There are usually more individuals in the ocean when the surf location is small. It’s important to keep in mind that a swimmer won’t be able to shift direction or go sideways quickly. So, if you’re paddling or surfing on small rollers, keep a safe space between yourself and everyone else.
Also, keep in mind that an overcrowded lineup full of extremely competitive paddlers is never a favorable or safe situation for a logger. Find a more peaceful, laid-back location where everyone appears to be content and peacefully enjoying their time while longboard surfing.
5. Don’t ride the big waves with your longboard
For overhead surfing, a longboard isn’t the best equipment, especially in rapid, barreling waves with frequent closing guillotines. The possibility of damaging a leash and harming you and others is great if you lose control of your longboard during severe waves. They’re extremely heavy and occasionally too huge for rapid and difficult bottom spins, and in the event of a wipeout, they’ll most likely end up on the shore.
6. Share waves with others
Longboard surfers will usually grab any wave before anybody else. They frequently wait outside and take precedence before shortboards begin to paddle. In principle, they can take all waves while leaving nothing for shortboard surfers. This scenario can result in stressful times, rivalries, and harsh exchanges of words. Wave monopolies should be avoided, according to common sense. As a result, avoid becoming a wave hog and allow a few good waves to pass, so everyone can have their share of fun.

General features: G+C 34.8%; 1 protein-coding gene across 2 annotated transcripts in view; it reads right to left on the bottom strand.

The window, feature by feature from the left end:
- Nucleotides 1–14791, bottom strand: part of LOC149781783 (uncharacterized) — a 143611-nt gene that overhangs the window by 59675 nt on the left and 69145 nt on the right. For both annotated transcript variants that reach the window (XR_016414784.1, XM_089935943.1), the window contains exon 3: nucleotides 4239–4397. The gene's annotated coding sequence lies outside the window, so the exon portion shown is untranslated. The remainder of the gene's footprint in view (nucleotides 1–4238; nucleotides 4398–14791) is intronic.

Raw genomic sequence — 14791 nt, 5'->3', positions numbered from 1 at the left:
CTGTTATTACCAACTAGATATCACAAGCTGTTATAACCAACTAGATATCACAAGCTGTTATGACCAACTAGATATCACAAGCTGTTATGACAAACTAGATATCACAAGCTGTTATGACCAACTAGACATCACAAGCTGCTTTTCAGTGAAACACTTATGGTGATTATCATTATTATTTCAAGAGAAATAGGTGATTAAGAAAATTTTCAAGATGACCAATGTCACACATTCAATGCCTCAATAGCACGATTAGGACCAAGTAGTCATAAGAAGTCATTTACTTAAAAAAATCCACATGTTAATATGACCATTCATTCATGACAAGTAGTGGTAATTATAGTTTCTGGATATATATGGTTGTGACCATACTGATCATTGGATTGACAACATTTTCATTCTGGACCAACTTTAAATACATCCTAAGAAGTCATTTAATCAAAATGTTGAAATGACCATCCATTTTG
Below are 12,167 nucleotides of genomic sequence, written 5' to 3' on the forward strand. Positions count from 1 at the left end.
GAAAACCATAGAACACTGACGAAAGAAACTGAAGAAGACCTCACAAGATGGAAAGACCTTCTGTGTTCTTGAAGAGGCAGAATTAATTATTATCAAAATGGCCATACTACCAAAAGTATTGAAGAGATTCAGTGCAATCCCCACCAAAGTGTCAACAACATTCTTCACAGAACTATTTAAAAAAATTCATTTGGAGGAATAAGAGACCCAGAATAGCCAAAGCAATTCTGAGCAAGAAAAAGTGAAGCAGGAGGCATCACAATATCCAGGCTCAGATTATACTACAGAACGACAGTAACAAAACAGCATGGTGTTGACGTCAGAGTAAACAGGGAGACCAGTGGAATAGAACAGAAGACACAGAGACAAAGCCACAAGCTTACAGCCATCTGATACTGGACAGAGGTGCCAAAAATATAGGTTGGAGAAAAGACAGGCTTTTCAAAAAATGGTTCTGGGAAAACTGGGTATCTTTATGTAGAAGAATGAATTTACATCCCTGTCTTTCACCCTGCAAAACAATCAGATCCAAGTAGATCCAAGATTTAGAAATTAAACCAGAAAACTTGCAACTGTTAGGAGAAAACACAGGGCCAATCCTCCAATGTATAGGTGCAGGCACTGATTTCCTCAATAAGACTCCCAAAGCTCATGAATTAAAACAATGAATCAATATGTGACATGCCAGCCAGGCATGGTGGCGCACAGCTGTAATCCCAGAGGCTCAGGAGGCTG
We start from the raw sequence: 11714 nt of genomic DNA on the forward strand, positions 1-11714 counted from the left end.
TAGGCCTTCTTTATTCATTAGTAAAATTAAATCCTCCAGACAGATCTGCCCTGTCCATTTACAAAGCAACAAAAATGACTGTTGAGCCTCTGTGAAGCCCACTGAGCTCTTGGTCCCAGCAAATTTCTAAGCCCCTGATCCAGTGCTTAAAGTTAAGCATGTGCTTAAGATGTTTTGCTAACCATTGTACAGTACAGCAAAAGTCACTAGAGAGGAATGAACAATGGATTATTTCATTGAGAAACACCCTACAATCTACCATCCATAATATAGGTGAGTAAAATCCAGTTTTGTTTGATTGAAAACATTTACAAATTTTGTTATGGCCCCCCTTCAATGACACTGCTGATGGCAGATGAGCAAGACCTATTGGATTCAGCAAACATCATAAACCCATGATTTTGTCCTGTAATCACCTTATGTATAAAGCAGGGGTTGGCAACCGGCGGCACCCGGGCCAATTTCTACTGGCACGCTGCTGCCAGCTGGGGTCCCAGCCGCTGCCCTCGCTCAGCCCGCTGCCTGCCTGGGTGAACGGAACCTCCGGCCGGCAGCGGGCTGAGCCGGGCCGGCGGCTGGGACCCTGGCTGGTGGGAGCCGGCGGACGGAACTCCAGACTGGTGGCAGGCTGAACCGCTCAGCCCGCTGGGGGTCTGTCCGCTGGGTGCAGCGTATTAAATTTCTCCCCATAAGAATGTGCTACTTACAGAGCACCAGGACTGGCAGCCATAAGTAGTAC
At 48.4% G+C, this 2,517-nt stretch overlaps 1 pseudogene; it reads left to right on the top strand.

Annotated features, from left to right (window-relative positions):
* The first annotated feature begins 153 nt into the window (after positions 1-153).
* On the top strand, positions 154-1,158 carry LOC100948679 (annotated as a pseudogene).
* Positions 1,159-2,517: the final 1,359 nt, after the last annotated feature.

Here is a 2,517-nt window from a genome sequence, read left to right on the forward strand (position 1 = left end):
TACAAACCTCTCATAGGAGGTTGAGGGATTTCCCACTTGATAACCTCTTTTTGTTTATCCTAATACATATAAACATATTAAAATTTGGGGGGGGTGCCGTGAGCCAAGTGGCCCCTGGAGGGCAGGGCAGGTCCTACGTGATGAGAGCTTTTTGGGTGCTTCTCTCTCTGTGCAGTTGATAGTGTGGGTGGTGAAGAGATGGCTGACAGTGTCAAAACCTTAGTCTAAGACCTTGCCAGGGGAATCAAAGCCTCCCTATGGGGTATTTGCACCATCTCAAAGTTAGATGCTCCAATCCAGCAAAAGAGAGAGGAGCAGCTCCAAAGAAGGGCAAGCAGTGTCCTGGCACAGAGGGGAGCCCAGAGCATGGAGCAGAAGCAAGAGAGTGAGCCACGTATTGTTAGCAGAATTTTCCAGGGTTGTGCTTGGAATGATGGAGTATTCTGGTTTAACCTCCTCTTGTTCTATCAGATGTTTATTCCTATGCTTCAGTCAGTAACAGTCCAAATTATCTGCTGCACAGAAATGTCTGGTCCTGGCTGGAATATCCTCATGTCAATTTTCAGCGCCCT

7. Kick out carefully
Keep your longboard close to you at all times after you complete your ride. You don’t wish it to fall on someone’s head, particularly in windy conditions. High-flying, spectacular kick-outs are not worth the danger. Also, keep in mind that if you’re changing your shortboard with a longboard, you may need to modify your current behaviors and techniques to the new situations.
8. Watch your surroundings
Be sure not to abandon the longboard whenever duck diving or doing a turtle roll in large waves. Otherwise, it could strike someone’s head and knock him or her out. Estimate the submerged dive and glance back for surfers and swimmers, then alter the course as appropriate and concentrate on your surfing.
9. Keep an eye on the weather and tides
There are many surf prediction websites that you may use to stay up to date on the current surfing conditions. The easiest approach to get the maximum out of these surfing forecasting websites is to consider your location as well as the level of detail you want from the forecast.